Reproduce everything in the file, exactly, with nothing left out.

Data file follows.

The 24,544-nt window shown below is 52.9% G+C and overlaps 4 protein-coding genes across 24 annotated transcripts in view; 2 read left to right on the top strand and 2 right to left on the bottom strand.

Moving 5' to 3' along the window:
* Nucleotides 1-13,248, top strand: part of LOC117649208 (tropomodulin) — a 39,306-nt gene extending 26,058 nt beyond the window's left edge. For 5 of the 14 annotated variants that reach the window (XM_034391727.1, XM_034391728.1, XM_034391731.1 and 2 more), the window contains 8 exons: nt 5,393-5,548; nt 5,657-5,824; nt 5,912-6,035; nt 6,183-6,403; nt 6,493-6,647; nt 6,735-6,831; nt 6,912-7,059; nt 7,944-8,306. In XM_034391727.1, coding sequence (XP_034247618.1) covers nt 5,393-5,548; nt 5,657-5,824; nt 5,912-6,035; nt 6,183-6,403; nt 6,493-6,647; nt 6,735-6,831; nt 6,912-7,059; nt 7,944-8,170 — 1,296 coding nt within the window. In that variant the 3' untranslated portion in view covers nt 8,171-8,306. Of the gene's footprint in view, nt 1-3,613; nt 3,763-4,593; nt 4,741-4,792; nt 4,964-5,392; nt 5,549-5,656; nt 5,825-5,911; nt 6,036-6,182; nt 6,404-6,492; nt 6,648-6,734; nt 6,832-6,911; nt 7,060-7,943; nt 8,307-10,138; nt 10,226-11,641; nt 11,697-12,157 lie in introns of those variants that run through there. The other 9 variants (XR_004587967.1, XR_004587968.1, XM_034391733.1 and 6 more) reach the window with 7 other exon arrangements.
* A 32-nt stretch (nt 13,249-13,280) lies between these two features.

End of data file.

The 24,544-nt window shown below is 52.9% G+C and overlaps 4 protein-coding genes across 24 annotated transcripts in view; 2 read left to right on the top strand and 2 right to left on the bottom strand.

Moving 5' to 3' along the window:
* Nucleotides 1-13,248, top strand: part of LOC117649208 (tropomodulin) — a 39,306-nt gene extending 26,058 nt beyond the window's left edge. For 5 of the 14 annotated variants that reach the window (XM_034391727.1, XM_034391728.1, XM_034391731.1 and 2 more), the window contains 8 exons: nt 5,393-5,548; nt 5,657-5,824; nt 5,912-6,035; nt 6,183-6,403; nt 6,493-6,647; nt 6,735-6,831; nt 6,912-7,059; nt 7,944-8,306. In XM_034391727.1, coding sequence (XP_034247618.1) covers nt 5,393-5,548; nt 5,657-5,824; nt 5,912-6,035; nt 6,183-6,403; nt 6,493-6,647; nt 6,735-6,831; nt 6,912-7,059; nt 7,944-8,170 — 1,296 coding nt within the window. In that variant the 3' untranslated portion in view covers nt 8,171-8,306. Of the gene's footprint in view, nt 1-3,613; nt 3,763-4,593; nt 4,741-4,792; nt 4,964-5,392; nt 5,549-5,656; nt 5,825-5,911; nt 6,036-6,182; nt 6,404-6,492; nt 6,648-6,734; nt 6,832-6,911; nt 7,060-7,943; nt 8,307-10,138; nt 10,226-11,641; nt 11,697-12,157 lie in introns of those variants that run through there. The other 9 variants (XR_004587967.1, XR_004587968.1, XM_034391733.1 and 6 more) reach the window with 7 other exon arrangements.
* A 32-nt stretch (nt 13,249-13,280) lies between these two features.